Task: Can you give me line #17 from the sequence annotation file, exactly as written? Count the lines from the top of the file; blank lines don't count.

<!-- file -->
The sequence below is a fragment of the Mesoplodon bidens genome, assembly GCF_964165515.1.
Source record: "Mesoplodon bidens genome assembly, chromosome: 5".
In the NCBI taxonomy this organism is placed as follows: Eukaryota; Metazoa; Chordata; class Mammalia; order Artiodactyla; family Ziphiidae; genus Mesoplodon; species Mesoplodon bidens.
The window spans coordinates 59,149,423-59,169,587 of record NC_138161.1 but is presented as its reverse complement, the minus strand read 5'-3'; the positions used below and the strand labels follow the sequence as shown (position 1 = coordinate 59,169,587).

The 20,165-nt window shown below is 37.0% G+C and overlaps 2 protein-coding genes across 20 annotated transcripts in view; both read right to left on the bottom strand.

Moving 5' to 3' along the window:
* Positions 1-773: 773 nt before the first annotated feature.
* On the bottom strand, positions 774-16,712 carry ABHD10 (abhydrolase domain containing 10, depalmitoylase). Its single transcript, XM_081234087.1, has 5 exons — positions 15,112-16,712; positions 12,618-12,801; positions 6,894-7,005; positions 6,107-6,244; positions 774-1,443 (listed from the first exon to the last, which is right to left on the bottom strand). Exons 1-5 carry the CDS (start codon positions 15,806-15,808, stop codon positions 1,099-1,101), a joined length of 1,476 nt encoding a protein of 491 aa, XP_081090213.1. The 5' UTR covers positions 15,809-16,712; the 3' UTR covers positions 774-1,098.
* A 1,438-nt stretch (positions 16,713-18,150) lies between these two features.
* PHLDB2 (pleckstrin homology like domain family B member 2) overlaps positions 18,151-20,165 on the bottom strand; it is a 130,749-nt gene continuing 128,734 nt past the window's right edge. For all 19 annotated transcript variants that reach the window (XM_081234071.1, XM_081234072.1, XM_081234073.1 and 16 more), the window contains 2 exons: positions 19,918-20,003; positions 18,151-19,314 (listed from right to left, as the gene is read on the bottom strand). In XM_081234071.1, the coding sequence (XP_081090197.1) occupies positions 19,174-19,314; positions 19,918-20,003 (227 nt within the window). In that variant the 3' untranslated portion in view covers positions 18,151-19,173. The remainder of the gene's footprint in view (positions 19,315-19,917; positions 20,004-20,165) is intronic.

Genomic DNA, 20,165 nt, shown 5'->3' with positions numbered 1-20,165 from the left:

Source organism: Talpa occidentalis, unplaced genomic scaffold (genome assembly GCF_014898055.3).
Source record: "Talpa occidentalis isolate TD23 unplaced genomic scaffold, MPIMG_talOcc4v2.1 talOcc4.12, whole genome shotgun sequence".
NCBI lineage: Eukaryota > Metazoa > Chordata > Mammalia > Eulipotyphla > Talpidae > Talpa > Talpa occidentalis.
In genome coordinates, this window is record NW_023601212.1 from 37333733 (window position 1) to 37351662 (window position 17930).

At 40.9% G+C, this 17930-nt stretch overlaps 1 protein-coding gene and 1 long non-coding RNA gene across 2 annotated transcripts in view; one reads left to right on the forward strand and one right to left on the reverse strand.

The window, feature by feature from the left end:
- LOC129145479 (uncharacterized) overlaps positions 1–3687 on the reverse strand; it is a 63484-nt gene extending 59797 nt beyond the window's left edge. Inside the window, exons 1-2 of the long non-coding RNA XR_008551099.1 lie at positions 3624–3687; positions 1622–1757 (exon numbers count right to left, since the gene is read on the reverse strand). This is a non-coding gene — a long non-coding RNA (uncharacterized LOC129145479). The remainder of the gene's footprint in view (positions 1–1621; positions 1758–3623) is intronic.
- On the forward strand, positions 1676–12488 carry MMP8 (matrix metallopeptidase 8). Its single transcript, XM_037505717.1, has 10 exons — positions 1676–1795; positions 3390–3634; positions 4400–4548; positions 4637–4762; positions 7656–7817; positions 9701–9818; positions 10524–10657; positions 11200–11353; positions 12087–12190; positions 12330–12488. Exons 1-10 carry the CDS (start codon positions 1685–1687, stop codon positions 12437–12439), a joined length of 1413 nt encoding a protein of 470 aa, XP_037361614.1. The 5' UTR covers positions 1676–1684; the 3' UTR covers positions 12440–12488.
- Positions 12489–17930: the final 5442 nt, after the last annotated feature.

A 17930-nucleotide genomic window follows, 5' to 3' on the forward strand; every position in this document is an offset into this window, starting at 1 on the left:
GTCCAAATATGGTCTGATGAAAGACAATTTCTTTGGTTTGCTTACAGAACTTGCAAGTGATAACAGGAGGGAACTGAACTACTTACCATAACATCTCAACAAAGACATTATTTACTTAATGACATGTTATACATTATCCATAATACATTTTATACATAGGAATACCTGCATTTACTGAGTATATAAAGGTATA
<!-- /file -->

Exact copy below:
The window, feature by feature from the left end: